The centre of Albert Square was originally laid out in the form of a traffic circle and a group of bus stops occupied the western part. In 1987 the square was redesigned and the eastern side in front of the town hall was pedestrianised. The square was laid with fan-shaped granite setts, York stone paving and 'heritage'-style cast-iron street furniture.

* Albert Memorial *

Albert Square's largest monument is the Grade I listed Albert Memorial, commemorating the Prince Consort. It features a marble statue of Albert standing on a plinth and facing west, designed by Matthew Noble (1862–1867). The figure is placed within a large Medieval-style ciborium which was designed by the architect Thomas Worthington. Noble was commissioned by the then mayor, Thomas Goadsby, to sculpt the Prince's likeness, and the designs were personally approved by Queen Victoria.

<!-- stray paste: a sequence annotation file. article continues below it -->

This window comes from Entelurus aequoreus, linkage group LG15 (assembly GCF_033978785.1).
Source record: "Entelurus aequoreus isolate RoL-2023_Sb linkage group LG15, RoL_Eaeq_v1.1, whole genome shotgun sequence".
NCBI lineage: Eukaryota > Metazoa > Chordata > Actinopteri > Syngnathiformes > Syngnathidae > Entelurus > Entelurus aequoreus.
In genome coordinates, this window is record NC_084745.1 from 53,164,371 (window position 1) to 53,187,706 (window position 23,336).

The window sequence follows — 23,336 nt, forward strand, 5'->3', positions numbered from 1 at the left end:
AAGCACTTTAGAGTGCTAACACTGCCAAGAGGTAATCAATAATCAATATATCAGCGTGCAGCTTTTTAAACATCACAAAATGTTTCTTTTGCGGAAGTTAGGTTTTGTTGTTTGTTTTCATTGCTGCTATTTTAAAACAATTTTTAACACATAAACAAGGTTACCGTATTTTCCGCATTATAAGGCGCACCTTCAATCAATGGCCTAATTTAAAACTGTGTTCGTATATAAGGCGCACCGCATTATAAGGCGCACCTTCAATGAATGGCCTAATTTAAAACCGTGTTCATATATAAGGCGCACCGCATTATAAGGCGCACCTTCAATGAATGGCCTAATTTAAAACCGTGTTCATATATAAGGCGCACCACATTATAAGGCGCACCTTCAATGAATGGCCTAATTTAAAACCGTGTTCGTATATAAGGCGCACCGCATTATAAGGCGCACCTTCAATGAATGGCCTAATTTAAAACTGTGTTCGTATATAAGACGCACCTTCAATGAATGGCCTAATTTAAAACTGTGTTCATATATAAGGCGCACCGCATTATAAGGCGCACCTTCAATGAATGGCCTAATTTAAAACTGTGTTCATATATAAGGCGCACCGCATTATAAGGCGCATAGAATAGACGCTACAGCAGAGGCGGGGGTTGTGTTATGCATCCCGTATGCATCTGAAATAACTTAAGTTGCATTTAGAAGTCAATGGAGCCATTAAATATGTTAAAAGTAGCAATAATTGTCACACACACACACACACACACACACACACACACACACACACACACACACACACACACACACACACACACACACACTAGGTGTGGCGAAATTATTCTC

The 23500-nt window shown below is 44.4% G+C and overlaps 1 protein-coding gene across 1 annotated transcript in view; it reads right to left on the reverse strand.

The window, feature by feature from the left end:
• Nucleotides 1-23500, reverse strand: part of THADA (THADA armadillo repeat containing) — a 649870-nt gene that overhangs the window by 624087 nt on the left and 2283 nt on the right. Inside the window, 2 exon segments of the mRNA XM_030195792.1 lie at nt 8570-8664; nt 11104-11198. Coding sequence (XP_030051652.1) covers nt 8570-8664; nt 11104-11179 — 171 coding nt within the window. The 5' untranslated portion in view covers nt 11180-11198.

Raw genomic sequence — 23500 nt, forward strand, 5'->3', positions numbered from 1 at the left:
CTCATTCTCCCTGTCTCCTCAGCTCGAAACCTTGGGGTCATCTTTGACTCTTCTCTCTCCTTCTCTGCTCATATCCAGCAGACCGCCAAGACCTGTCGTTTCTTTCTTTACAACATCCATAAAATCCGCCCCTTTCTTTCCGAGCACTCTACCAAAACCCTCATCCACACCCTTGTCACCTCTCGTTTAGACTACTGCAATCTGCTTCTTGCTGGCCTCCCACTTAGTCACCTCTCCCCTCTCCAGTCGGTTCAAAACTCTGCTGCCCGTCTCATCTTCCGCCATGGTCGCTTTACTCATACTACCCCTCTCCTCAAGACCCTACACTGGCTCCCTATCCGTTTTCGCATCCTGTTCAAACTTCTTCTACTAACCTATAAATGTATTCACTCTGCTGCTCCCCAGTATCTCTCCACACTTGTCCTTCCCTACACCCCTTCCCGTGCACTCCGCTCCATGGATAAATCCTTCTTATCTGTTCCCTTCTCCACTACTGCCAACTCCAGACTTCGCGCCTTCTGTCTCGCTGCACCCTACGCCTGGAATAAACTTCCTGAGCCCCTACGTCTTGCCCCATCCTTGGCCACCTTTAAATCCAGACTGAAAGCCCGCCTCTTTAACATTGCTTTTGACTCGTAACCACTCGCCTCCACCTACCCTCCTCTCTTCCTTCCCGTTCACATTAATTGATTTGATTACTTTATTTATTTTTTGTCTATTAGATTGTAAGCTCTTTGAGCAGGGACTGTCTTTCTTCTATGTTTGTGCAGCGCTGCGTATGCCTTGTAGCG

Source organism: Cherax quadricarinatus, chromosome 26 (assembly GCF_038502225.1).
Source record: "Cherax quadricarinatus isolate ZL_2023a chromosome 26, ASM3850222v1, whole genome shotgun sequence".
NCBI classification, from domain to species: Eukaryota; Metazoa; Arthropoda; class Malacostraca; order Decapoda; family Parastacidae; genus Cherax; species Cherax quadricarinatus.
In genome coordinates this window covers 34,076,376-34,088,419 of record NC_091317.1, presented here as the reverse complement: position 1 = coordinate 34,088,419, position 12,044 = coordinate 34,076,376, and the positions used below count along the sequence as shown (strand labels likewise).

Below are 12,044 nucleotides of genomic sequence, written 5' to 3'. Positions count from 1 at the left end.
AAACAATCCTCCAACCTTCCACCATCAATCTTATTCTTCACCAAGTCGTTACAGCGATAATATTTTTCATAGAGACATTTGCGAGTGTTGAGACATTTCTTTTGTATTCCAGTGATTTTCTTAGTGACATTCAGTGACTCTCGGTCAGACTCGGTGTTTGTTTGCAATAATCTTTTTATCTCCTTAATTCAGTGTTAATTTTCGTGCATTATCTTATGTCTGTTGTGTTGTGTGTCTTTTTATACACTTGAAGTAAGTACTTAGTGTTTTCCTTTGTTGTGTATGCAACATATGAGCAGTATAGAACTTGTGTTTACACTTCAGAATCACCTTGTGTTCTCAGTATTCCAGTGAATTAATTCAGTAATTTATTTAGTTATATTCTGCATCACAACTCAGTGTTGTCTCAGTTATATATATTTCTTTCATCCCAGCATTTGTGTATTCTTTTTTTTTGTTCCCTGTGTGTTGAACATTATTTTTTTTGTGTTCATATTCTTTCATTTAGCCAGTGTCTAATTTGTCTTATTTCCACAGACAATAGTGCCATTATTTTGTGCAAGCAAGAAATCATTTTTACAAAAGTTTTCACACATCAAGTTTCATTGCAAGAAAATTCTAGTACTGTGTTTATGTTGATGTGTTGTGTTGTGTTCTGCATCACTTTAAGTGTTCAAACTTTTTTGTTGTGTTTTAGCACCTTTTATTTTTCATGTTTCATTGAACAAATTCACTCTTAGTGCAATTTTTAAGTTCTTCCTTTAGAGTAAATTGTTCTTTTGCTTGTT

Worthington himself had, at the age of 18, been presented with the Royal Society of Arts' Isis Gold Medal by Prince Albert for a design for a Gothic-style chancel. His Medieval-style design for the Albert Memorial was inspired by the Church of Santa Maria della Spina in Pisa. Although his design was unusual for its time, commentators have suggested he may have been influenced by George Kemp's Scott Monument in Princes Street, Edinburgh, built 20 years earlier.

The memorial is topped with an ornate spire, and on each side a crocketed gable with canopied pinnacles on colonettes. Within the canopies stand symbolic figures representing art, commerce, science and agriculture. Below these stand secondary figures representing particular disciplines:

  • The Four Arts: painting, architecture, music, sculpture.
  • Commerce: the Four Continents.